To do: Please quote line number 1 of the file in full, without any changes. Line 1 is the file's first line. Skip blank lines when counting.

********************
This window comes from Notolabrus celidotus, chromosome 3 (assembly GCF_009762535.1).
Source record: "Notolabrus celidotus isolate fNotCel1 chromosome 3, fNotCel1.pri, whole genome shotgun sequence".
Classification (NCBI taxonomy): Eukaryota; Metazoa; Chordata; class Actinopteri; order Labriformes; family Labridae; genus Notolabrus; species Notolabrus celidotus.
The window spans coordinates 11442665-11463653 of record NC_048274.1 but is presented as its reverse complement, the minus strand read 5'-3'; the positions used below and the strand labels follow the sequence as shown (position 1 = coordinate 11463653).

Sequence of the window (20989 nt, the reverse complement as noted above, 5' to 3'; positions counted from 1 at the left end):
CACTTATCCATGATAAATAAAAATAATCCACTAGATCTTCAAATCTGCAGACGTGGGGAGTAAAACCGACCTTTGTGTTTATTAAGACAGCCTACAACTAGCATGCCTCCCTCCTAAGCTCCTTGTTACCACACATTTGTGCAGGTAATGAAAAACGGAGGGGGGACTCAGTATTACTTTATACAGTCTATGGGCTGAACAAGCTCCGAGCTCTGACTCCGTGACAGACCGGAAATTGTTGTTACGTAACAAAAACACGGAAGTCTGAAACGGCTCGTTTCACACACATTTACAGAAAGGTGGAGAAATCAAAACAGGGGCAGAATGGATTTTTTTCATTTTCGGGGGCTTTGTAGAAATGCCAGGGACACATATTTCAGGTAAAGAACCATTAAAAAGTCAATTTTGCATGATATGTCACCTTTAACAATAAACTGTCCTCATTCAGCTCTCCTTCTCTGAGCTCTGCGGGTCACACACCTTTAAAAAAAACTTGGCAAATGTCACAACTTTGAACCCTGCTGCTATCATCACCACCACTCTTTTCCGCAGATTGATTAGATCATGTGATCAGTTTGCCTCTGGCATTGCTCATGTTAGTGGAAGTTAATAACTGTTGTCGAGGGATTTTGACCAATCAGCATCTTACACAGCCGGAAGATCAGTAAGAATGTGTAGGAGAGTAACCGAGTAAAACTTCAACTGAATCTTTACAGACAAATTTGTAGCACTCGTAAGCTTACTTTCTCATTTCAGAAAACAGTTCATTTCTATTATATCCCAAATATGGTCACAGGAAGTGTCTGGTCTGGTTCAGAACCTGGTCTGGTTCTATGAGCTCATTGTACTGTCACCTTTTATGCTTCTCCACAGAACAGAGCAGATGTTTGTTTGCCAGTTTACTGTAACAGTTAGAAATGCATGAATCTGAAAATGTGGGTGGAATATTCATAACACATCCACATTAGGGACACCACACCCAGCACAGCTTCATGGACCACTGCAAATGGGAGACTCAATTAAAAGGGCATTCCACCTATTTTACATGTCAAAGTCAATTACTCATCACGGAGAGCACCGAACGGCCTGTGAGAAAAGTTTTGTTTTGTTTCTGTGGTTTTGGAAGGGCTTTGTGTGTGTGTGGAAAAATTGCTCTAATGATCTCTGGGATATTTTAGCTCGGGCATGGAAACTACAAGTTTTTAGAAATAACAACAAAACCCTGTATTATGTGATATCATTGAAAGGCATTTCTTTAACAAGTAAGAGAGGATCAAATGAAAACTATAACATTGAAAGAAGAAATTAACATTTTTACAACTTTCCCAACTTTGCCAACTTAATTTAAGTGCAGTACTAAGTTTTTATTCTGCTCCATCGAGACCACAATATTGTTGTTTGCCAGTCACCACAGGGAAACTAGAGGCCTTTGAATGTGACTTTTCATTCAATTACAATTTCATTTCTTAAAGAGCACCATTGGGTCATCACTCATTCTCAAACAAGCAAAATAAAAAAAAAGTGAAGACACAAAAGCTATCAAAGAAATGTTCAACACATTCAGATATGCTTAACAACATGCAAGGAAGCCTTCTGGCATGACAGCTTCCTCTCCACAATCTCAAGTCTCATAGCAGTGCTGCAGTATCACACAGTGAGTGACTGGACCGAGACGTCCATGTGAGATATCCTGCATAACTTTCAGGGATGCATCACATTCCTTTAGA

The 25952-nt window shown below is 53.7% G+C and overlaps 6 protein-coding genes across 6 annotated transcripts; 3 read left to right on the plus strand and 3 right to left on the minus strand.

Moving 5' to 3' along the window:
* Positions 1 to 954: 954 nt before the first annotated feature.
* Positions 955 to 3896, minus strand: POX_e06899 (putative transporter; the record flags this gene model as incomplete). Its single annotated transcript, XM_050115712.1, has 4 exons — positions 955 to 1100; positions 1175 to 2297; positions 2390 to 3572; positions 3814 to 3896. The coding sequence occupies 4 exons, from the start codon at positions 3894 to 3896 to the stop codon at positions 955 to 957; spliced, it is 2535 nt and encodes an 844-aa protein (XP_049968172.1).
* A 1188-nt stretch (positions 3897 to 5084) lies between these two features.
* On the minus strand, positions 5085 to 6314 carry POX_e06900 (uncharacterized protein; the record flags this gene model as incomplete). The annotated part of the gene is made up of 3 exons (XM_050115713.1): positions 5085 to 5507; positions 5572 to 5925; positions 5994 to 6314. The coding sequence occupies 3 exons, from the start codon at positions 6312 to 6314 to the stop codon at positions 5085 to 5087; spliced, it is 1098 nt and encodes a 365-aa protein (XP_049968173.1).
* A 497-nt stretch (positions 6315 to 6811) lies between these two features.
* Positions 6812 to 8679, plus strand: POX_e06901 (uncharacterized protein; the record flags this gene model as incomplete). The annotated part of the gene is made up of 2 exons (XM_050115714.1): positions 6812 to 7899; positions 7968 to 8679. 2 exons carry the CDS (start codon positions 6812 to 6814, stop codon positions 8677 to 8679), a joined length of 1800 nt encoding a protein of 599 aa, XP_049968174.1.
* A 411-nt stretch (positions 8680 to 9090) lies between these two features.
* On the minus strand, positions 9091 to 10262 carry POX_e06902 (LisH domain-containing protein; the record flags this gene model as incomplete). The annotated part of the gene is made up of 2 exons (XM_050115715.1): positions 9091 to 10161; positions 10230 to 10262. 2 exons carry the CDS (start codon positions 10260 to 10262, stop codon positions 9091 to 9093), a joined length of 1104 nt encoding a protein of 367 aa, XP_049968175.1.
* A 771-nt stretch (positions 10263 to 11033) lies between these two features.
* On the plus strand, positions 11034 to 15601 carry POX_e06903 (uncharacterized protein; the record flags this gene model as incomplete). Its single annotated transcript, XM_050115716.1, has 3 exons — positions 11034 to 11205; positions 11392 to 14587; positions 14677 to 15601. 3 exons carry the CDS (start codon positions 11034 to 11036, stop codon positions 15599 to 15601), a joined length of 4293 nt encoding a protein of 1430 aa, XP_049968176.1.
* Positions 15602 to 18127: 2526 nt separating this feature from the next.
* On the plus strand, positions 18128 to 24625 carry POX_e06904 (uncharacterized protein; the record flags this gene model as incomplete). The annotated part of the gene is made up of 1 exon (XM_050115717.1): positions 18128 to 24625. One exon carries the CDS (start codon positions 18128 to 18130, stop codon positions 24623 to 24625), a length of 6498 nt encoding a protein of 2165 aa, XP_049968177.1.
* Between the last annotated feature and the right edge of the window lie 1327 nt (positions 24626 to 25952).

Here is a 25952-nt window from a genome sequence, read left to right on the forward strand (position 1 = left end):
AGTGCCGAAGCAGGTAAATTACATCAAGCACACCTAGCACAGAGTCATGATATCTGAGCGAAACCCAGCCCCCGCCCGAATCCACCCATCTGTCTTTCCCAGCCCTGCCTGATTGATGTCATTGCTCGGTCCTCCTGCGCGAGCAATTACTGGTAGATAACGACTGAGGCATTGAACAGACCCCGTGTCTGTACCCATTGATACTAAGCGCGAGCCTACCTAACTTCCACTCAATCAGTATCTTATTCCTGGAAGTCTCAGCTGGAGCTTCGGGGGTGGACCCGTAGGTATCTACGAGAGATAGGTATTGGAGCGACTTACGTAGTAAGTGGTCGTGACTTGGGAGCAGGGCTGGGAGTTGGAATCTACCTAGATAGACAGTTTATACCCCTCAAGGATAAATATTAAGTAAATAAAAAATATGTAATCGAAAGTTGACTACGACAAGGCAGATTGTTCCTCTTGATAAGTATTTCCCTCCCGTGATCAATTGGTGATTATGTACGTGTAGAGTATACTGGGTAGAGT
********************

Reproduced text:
This window comes from Notolabrus celidotus, chromosome 3 (assembly GCF_009762535.1).